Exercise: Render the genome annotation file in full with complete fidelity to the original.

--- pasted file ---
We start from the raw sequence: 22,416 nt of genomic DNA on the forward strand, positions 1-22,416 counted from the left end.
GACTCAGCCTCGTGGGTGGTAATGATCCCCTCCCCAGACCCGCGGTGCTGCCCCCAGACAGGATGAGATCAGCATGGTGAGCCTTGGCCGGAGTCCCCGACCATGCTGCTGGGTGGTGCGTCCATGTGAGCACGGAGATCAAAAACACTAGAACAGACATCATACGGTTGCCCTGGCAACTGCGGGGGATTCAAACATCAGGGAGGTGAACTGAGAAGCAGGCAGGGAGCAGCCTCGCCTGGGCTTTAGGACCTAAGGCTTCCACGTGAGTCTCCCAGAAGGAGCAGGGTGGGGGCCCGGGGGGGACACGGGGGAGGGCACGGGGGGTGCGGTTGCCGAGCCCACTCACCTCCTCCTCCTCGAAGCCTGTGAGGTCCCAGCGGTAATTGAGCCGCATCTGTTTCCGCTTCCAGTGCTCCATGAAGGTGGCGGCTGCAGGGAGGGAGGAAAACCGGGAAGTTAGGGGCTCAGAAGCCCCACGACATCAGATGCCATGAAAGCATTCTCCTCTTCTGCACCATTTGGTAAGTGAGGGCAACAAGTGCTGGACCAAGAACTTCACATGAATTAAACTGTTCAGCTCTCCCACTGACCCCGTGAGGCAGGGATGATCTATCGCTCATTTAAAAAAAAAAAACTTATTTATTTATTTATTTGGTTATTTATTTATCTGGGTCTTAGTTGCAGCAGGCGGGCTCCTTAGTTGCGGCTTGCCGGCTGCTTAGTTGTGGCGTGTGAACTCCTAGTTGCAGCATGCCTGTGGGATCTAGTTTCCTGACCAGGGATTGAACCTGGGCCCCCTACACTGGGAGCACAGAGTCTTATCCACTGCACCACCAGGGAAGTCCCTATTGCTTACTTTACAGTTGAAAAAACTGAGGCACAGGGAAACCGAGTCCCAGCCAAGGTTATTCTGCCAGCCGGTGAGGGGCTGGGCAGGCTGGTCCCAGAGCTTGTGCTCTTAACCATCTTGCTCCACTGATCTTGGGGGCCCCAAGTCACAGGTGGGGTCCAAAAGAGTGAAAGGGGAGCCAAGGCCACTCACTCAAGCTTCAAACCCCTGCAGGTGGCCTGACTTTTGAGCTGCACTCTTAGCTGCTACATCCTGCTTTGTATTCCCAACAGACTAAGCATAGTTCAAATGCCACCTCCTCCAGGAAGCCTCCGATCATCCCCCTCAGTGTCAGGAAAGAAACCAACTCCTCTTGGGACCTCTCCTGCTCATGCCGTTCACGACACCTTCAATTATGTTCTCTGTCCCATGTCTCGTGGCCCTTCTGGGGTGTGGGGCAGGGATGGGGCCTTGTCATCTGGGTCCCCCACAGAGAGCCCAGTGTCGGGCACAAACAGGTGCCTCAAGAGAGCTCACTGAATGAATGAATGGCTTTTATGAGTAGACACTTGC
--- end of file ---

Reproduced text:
We start from the raw sequence: 22,416 nt of genomic DNA on the forward strand, positions 1-22,416 counted from the left end.
GACTCAGCCTCGTGGGTGGTAATGATCCCCTCCCCAGACCCGCGGTGCTGCCCCCAGACAGGATGAGATCAGCATGGTGAGCCTTGGCCGGAGTCCCCGACCATGCTGCTGGGTGGTGCGTCCATGTGAGCACGGAGATCAAAAACACTAGAACAGACATCATACGGTTGCCCTGGCAACTGCGGGGGATTCAAACATCAGGGAGGTGAACTGAGAAGCAGGCAGGGAGCAGCCTCGCCTGGGCTTTAGGACCTAAGGCTTCCACGTGAGTCTCCCAGAAGGAGCAGGGTGGGGGCCCGGGGGGGACACGGGGGAGGGCACGGGGGGTGCGGTTGCCGAGCCCACTCACCTCCTCCTCCTCGAAGCCTGTGAGGTCCCAGCGGTAATTGAGCCGCATCTGTTTCCGCTTCCAGTGCTCCATGAAGGTGGCGGCTGCAGGGAGGGAGGAAAACCGGGAAGTTAGGGGCTCAGAAGCCCCACGACATCAGATGCCATGAAAGCATTCTCCTCTTCTGCACCATTTGGTAAGTGAGGGCAACAAGTGCTGGACCAAGAACTTCACATGAATTAAACTGTTCAGCTCTCCCACTGACCCCGTGAGGCAGGGATGATCTATCGCTCATTTAAAAAAAAAAAACTTATTTATTTATTTATTTGGTTATTTATTTATCTGGGTCTTAGTTGCAGCAGGCGGGCTCCTTAGTTGCGGCTTGCCGGCTGCTTAGTTGTGGCGTGTGAACTCCTAGTTGCAGCATGCCTGTGGGATCTAGTTTCCTGACCAGGGATTGAACCTGGGCCCCCTACACTGGGAGCACAGAGTCTTATCCACTGCACCACCAGGGAAGTCCCTATTGCTTACTTTACAGTTGAAAAAACTGAGGCACAGGGAAACCGAGTCCCAGCCAAGGTTATTCTGCCAGCCGGTGAGGGGCTGGGCAGGCTGGTCCCAGAGCTTGTGCTCTTAACCATCTTGCTCCACTGATCTTGGGGGCCCCAAGTCACAGGTGGGGTCCAAAAGAGTGAAAGGGGAGCCAAGGCCACTCACTCAAGCTTCAAACCCCTGCAGGTGGCCTGACTTTTGAGCTGCACTCTTAGCTGCTACATCCTGCTTTGTATTCCCAACAGACTAAGCATAGTTCAAATGCCACCTCCTCCAGGAAGCCTCCGATCATCCCCCTCAGTGTCAGGAAAGAAACCAACTCCTCTTGGGACCTCTCCTGCTCATGCCGTTCACGACACCTTCAATTATGTTCTCTGTCCCATGTCTCGTGGCCCTTCTGGGGTGTGGGGCAGGGATGGGGCCTTGTCATCTGGGTCCCCCACAGAGAGCCCAGTGTCGGGCACAAACAGGTGCCTCAAGAGAGCTCACTGAATGAATGAATGGCTTTTATGAGTAGACACTTGC